Sending Office: Honorable John Garamendi
Current Cosponsors: S. Maloney,
Fitzpatrick, Van Drew, Wittman, Pocan, Hunter, Napolitano,
P. King, Barragán, Brownley, Larsen, Lowenthal, Golden, Watson Coleman, Courtney, Norcross, Luria
Endorsements: Alliance for American Manufacturing; American Iron and Steel Institute; American Shipbuilding Suppliers Association; American Maritime Officers; American Maritime Officers Service; Council of American Master Mariners; International
Association of Machinists and Aerospace Workers (IAM); International Brotherhood of Boilermakers, Iron Ship Builders, Blacksmiths, Forgers and Helpers; International Brotherhood of Electrical Workers (IBEW); International Organization of Masters, Mates, and
Pilots Maritime Union; International Union of Painters and Allied Trades (IUPAT); Marine Engineers’ Beneficial Association; Maritime Institute for Research and Development (MIRAID); Maritime Trades Department, AFL-CIO; Navy League of the United States; Offshore
Marine Service Association; Propeller Club of Northern California; Sailors’ Union of the Pacific; Shipbuilders Council of America; Seafarers International Union of North America; Transportation Trades Department AFL-CIO; Transportation Institute; United Steelworkers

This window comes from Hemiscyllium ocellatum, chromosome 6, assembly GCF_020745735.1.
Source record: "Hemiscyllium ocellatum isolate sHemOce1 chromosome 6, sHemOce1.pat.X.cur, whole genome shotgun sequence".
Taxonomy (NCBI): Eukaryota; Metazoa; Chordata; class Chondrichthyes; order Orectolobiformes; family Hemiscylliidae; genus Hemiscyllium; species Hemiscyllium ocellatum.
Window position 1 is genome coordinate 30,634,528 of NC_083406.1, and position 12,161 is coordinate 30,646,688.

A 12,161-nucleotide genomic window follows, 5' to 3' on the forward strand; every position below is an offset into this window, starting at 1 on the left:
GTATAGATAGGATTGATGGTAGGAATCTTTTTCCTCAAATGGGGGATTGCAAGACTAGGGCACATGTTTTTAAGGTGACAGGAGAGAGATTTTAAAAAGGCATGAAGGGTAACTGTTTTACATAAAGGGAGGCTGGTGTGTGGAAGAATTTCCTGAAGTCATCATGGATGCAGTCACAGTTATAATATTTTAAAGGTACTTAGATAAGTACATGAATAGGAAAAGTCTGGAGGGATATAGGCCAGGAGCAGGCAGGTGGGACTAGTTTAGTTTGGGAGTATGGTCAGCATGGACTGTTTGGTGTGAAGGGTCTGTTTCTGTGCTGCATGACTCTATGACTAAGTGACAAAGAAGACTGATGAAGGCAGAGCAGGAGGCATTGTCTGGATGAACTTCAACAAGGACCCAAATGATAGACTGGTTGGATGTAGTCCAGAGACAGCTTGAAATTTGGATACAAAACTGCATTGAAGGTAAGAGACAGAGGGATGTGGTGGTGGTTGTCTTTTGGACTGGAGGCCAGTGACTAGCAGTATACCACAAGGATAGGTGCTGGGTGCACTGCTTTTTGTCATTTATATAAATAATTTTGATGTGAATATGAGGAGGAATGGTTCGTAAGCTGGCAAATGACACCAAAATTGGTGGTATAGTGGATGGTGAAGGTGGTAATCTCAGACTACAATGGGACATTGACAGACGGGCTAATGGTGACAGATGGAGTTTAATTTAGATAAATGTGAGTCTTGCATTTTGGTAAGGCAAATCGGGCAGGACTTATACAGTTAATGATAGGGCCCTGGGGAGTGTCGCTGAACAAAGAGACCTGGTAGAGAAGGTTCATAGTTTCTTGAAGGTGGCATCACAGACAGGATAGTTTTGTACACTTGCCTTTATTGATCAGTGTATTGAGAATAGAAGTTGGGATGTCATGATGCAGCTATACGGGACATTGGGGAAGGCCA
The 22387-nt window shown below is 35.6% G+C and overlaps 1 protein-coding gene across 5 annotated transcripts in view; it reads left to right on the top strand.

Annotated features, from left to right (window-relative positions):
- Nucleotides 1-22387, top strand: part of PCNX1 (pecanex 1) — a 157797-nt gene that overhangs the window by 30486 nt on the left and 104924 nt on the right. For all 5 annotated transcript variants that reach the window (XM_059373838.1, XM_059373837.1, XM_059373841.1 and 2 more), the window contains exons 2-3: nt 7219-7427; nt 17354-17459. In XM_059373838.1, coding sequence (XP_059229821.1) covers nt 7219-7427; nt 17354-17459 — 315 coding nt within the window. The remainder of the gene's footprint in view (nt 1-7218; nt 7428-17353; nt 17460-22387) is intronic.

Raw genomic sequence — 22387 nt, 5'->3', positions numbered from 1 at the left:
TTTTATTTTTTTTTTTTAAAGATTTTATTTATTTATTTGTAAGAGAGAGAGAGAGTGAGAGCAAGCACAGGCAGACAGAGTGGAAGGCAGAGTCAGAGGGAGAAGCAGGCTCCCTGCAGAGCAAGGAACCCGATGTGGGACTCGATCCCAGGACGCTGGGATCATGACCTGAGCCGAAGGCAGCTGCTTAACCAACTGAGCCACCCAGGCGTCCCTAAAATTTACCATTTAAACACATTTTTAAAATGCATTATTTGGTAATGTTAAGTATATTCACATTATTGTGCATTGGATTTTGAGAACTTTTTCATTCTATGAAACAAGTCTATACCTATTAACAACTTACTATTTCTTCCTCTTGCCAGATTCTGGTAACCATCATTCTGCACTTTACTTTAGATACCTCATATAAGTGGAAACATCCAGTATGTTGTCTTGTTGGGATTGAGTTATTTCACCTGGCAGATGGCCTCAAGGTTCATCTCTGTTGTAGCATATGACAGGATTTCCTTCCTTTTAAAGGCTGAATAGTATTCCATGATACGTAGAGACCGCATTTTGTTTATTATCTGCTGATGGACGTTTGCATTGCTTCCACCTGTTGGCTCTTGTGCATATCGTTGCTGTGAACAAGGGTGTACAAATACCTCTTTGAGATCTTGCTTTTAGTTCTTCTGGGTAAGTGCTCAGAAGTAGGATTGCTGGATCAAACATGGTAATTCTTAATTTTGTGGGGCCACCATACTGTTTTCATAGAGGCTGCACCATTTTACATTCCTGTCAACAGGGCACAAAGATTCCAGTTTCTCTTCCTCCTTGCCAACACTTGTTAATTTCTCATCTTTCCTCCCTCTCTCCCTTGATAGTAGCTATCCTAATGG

Our U.S.-flag international fleet—comprised of commercial vessels built and flagged in the United States and owned and operated by U.S. citizens—is in a state of precipitous decline. This important force has dwindled from 1,200 ships just after
World War II to fewer than 80 today. Only 1 percent of America’s ocean-going foreign trade travels on U.S.-flag vessels. Join me in reversing this troubling trend by cosponsoring the “Energizing American Shipbuilding Act” (H.R.3829).
With crude oil export restrictions lifted in December 2015 and domestic natural gas production booming, U.S. exports are projected to increase substantially in the coming years. Unless Congress acts,
all crude oil and LNG exports by ship will be on foreign-flagged vessels, built in heavily subsidized foreign shipyards, operated by foreign crews. Exports of these two strategic energy assets should be on U.S.-flag vessels that employ American
mariners, built in American shipyards.
There is strong precedent for this important policy. In 1995, Congress enacted the Alaska Power Administration Asset Sale and Termination Act (Public Law 104-58), allowing the export of crude oil from Alaska’s North Slope requiring that those
exports not increase domestic gasoline prices and be transported on U.S.-flag vessels to preserve the tanker fleet essential to our national defense. It was good policy then, and it is good policy now.
Our military depends on the Merchant Marine for over 95 percent of our national defense sealift needs. We cannot rely upon ships flagged in other countries to provide the necessary movement of strategic materials. The United States must rebuild
the capability of its fleet to meet our military and commercial needs, both critical to our national and economic security.
Member of Congress
e-Dear Colleague version 2.0